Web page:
Japanese encephalitis (JE) is a viral encephalitis disease caused by Japanese encephalitis virus (JEV) infection. Uncontrolled inflammatory responses in the central nervous system (CNS) are a hallmark of severe JE. Although the CCR2–CCL2 axis is important for monocytes trafficking during JEV infection, little is known about its role in CNS trafficking of CD8+ T cells. Here, we characterized a mouse model of JEV infection, induced via intravenous injection (i.v.) and delineated the chemokines and infiltrating peripheral immune cells in the brains of infected mice. The CNS expression of chemokines, Ccl2, Ccl3, and Ccl5, and their receptors, Ccr2 or Ccr5, was significantly up-regulated after JEV infection and was associated with the degree of JE pathogenesis. Moreover, JEV infection resulted in the migration of a large number of CD8+T cells into the CNS. In the brains of JEV-infected mice, infiltrating CD8+ T cells expressed CCR2 and CCR5 and were found to comprise mainly effector T cells (CD44+CD62L−). JEV infection dramatically enhanced the expression of programmed death 1 (PD-1) on infiltrating CD8+ T cells in the brain, as compared to that on peripheral CD8+ T cells in the spleen. This effect was more pronounced on infiltrating CCR2+CD8+ T cells than on CCR2−CD8+ T cells. In conclusion, we identified a new subset of CD8+ T cells (PD1+CCR2+CD8+ T cells) present in the CNS of mice during acute JEV infection. These CD8+ T cells might play a role in JE pathogenesis.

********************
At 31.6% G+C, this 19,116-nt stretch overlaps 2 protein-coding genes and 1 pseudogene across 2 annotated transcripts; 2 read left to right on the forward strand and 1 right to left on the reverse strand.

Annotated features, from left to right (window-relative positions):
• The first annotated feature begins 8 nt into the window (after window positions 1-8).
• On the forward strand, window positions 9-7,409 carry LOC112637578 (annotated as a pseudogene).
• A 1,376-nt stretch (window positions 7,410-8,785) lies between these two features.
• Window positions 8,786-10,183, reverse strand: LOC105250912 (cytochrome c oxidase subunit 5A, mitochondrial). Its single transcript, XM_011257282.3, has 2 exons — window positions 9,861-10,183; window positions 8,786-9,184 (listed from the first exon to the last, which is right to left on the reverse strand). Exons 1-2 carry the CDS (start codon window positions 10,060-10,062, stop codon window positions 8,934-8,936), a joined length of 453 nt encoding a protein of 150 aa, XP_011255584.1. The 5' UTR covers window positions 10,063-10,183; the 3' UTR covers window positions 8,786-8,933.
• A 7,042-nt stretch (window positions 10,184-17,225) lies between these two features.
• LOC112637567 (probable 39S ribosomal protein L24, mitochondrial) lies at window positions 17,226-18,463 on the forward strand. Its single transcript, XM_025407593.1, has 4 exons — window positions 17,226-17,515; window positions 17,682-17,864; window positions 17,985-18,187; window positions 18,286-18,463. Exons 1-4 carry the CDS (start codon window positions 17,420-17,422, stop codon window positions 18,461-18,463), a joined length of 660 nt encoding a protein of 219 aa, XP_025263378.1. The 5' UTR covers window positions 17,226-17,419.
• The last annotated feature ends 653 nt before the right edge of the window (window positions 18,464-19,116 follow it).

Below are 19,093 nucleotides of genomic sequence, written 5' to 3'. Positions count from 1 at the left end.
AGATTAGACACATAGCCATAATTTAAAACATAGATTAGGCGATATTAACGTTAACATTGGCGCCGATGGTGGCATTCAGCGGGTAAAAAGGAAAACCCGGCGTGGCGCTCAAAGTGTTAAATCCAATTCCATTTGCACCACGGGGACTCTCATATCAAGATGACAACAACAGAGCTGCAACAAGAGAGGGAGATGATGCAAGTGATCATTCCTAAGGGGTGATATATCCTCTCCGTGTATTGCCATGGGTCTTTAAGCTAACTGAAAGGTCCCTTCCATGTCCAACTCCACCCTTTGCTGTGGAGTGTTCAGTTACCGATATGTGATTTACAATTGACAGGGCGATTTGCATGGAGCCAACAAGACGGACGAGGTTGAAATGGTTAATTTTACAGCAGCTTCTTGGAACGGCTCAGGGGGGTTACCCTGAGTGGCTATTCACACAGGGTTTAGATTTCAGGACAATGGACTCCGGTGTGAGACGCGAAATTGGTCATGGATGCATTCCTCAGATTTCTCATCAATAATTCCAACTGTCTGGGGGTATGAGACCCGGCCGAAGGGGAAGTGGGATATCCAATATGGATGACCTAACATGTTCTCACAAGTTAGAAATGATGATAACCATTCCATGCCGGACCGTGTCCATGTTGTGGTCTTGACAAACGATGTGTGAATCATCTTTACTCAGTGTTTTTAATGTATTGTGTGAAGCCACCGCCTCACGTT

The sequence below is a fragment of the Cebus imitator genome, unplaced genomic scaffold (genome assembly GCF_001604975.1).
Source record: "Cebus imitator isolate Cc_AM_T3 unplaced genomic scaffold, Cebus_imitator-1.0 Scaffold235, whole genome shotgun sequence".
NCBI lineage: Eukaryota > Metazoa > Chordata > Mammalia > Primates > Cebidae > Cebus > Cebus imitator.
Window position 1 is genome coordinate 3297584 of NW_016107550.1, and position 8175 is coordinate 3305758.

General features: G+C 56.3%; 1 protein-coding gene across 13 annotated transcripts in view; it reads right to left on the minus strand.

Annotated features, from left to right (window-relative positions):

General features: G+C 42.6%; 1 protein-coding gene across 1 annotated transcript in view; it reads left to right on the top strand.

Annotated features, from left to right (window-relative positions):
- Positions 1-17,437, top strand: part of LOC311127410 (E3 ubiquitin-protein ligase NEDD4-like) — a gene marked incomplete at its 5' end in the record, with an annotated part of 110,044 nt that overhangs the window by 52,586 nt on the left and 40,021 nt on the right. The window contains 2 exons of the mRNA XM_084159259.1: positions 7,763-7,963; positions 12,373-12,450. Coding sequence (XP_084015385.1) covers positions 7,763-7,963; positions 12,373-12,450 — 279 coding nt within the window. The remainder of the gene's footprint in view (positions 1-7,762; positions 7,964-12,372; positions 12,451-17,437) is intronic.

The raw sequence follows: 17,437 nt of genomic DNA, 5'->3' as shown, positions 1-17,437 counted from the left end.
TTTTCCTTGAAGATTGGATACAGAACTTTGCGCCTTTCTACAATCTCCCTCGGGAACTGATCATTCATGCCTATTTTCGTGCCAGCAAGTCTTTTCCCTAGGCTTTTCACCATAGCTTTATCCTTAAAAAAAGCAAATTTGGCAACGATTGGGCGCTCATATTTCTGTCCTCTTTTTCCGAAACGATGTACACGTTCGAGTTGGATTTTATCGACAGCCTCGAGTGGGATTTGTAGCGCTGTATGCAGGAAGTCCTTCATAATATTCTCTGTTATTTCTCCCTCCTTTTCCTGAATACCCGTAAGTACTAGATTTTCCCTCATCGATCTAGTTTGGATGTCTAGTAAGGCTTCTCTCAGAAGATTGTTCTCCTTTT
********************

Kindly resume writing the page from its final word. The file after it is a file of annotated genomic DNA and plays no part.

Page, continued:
Keywords: Japanese encephalitis virus (JEV) – CD8+ T cell – CCL2 – CCR2 – PD-1